Friday, February 20, 2009

View the raw SOAP messages (only) in ILM 2 trace log

Have you come across the advice to "turn on tracing" in ILM 2 to view the raw SOAP messages? Earlier this week, I spent a whole day trying to figure out the best way to do this, and it turns out it's REALLY SIMPLE. But first, some background. :)

I said to myself, "Self, this should be possible with a network sniffer, right?" I downloaded Netmon; wow, that was ugly, and I never even found the SOAP messages. Then I tried Ethereal/Wireshark; no luck. EffeTech HTTP sniffer; nada. I was about to try TcpMon and/or SOAP Trace Utility, when I had a revelation. This stuff's built on Windows Communication Foundation; shouldn't there be a utility to trace this sophisticated API? Finally, this was the right question to ask.

Turns out the message tracing is built into WCF. And while you may have enabled tracing in your ILM 2 web service, there's actually a way to enable tracing on only the SOAP messages. Nice, huh? Here's a link to the MSDN article on how to turn on message logging, but I'll go through the exact steps for you to try to save you some time.

Before I begin, I should mention that Andreas Kjellman posted an answer to a question on the Connect site on how to enable tracing, but his directions weren't exclusive to the SOAP messages.

  1. Begin by locating your web service config file. Mine is at C:\Program Files\Microsoft Identity Management\Common Services\Microsoft.ResourceManagement.Service.exe.config. Edit the file and add the following bold sections.


    <!-- Begin Message Logging/Tracing -->
    <trace autoflush="true" />
    <source name="System.ServiceModel.MessageLogging">
    initializeData="c:\logs\Messages.svclog" />
    <!-- End Message Logging/Tracing -->



    <!-- Begin Message Logging/Tracing Settings -->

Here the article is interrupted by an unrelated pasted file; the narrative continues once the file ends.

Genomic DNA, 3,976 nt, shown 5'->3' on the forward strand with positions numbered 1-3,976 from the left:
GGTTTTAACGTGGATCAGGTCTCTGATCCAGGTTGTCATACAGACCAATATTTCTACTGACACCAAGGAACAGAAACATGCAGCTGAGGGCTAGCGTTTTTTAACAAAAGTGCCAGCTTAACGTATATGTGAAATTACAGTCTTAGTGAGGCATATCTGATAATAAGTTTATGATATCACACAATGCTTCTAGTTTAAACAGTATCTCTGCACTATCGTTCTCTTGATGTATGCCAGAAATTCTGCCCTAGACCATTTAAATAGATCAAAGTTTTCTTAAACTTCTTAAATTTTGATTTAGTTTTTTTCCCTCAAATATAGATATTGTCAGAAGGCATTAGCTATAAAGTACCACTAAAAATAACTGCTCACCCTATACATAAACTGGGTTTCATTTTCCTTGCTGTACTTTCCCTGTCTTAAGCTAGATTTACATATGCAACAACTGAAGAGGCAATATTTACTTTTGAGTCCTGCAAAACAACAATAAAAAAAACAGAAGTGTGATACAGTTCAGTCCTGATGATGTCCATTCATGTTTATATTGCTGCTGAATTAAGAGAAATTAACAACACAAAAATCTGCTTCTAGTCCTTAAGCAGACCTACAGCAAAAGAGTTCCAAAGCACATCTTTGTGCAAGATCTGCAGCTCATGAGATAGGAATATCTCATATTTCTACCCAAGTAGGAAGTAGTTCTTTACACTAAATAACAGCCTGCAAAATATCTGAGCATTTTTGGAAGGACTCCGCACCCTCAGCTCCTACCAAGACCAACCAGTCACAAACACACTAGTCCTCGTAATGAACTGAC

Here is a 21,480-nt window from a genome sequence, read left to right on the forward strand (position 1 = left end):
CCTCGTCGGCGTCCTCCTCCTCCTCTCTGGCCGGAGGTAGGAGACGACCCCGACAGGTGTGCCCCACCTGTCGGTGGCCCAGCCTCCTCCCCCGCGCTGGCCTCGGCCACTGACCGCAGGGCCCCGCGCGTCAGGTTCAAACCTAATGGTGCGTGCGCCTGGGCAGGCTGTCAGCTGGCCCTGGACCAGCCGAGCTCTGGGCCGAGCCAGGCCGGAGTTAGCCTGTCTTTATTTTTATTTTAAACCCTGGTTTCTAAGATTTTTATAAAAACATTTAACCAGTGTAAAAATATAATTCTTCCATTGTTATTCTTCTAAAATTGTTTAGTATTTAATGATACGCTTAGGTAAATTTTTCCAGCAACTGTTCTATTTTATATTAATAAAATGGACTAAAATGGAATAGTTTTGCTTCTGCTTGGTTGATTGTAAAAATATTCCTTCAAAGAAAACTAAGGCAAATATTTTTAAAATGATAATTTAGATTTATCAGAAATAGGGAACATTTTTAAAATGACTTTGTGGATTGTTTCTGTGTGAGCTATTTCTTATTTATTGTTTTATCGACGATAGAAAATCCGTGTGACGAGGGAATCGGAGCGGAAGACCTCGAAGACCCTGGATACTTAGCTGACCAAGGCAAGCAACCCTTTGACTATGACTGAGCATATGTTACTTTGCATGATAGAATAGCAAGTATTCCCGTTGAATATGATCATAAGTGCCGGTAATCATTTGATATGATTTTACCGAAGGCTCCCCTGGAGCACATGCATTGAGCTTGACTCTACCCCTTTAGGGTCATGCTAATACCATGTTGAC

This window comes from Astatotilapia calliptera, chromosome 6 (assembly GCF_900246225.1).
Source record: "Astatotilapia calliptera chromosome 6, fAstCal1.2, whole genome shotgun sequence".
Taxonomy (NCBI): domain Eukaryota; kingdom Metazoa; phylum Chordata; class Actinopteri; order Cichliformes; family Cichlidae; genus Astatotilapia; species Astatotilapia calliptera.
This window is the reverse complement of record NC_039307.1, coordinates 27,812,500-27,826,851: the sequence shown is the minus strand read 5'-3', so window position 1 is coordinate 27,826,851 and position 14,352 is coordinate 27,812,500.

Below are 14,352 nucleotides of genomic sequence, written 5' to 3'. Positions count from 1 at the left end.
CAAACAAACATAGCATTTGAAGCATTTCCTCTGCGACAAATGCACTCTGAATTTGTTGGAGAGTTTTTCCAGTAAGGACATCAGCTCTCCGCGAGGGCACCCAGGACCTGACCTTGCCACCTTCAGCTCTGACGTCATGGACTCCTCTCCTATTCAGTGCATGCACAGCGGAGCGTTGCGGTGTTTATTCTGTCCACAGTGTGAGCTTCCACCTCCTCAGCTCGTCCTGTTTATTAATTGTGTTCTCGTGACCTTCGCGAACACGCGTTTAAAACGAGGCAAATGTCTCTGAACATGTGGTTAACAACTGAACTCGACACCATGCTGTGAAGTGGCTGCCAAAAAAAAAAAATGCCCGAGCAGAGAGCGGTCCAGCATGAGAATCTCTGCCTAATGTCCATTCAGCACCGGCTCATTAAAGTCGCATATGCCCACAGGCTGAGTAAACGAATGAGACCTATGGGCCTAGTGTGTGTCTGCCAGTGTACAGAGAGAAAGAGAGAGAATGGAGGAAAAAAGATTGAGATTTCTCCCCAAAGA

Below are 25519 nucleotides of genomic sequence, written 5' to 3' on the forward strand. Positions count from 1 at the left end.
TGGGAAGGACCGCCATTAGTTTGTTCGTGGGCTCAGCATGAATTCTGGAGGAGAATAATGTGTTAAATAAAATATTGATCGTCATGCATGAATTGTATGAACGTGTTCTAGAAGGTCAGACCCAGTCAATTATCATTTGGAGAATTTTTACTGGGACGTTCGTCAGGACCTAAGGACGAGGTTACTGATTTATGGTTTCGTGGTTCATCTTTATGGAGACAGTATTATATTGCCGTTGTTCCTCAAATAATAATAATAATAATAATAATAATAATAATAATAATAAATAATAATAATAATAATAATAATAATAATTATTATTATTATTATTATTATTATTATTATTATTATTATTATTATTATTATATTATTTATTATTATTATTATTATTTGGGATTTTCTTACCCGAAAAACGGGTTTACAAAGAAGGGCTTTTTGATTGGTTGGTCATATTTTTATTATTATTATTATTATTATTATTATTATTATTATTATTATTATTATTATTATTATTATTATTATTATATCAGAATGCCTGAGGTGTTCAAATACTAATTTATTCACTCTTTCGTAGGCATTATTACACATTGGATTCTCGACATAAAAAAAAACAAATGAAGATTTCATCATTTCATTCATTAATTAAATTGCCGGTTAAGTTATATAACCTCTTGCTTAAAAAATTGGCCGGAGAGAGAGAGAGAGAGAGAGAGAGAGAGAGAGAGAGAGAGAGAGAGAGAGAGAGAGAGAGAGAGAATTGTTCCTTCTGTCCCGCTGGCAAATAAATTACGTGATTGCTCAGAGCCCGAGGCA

<!-- End Message Logging/Tracing Settings -->





  2. As Andreas points out in his instructions, make sure the service host account has write permissions to the C:\logs folder.

  3. Save the file and restart the Microsoft Identity Lifecycle Manager Service (IdentityManagementService).

    The log file can grow pretty quickly, so you may want to isolate the logging to only a few requests. To stop logging, simply comment the listener (shown here) and restart the service.

    <!--<add name="messages"
    initializeData="c:\logs\Messages.svclog" />

  4. The .svclog file will open in the Service Trace Viewer (SvcTraceViewer.exe), which is installed with the Windows SDK for Windows Server 2008 and .NET Framework 3.5. Just try double-clicking the file first, if you're not sure you have it installed. You might also find it at C:\Program Files\Microsoft SDKs\Windows\v6.1\Bin\SvcTraceViewer.exe (or similar).

  5. In the Service Trace Viewer, click on the activity in the left pane and click on a message log trace. In the bottom pane, you'll see the details of the SOAP message. Click on the XML tab in the bottom pane and you'll find the SOAP envelope in its entirety inside the trace XML (SOAP envelope begins with "s:Envelope").

I hope this helps you. Best of luck!

Thursday, February 12, 2009

Who's this b0b guy anyway?

If you find yourself strolling through the ILM 2 service trace logs, and you happen upon a gentleman named b0b (short for b0b36673-d43b-4cfa-a7a2-aff14fd90522), try as you may to introduce yourself, he wishes to remain anonymous. ;)

Tuesday, February 10, 2009

Generate AccountName in ILM 2 custom workflow activity

I saw a question on the ILM 2 Connect site, and thought it would be a good candidate for a blog. I've been working with my esteemed colleagues Brad Turner and David Lundell on some ILM 2 engagements, and they do a fantastic job at leading by example.